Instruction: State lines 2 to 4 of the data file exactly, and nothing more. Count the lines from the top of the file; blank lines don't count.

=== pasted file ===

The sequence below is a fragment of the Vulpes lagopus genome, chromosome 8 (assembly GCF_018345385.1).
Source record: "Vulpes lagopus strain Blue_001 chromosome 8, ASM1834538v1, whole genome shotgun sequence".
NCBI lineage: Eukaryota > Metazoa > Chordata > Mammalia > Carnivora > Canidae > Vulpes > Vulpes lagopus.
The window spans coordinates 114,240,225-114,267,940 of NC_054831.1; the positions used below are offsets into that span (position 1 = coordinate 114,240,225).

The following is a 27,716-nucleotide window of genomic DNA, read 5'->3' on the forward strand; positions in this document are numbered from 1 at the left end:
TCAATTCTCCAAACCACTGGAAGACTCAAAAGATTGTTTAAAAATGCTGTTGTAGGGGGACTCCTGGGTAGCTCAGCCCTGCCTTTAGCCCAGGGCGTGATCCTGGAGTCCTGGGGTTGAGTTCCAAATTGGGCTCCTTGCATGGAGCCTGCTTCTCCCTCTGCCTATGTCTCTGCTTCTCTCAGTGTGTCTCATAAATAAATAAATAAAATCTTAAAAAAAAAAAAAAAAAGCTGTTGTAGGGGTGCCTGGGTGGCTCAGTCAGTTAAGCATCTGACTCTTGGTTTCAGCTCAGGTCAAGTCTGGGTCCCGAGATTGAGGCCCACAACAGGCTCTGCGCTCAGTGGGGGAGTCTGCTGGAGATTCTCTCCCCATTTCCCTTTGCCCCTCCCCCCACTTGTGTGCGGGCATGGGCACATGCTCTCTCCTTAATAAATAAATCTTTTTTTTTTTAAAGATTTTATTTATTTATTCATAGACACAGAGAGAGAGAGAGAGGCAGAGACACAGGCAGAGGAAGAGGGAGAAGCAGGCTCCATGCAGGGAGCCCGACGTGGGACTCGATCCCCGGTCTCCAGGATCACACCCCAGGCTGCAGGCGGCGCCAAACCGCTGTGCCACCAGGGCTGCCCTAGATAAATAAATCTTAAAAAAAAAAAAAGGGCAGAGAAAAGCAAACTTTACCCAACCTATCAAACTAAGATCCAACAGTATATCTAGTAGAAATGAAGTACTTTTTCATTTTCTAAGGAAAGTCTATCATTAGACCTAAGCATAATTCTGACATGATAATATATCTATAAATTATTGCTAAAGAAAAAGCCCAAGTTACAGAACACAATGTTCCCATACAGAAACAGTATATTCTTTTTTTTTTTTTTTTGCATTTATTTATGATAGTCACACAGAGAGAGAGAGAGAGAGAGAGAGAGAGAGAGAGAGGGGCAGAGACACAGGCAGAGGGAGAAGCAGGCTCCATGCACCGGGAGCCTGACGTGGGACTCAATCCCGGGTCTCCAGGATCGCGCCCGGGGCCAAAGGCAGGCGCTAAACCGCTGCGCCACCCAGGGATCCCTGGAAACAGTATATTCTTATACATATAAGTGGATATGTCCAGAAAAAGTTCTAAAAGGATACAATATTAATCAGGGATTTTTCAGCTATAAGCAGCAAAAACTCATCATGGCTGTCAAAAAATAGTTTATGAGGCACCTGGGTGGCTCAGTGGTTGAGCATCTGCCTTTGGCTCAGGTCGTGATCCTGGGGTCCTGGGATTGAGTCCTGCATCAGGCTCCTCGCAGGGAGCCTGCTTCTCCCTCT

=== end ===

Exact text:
Source record: "Vulpes lagopus strain Blue_001 chromosome 8, ASM1834538v1, whole genome shotgun sequence".
NCBI lineage: Eukaryota > Metazoa > Chordata > Mammalia > Carnivora > Canidae > Vulpes > Vulpes lagopus.
The window spans coordinates 114,240,225-114,267,940 of NC_054831.1; the positions used below are offsets into that span (position 1 = coordinate 114,240,225).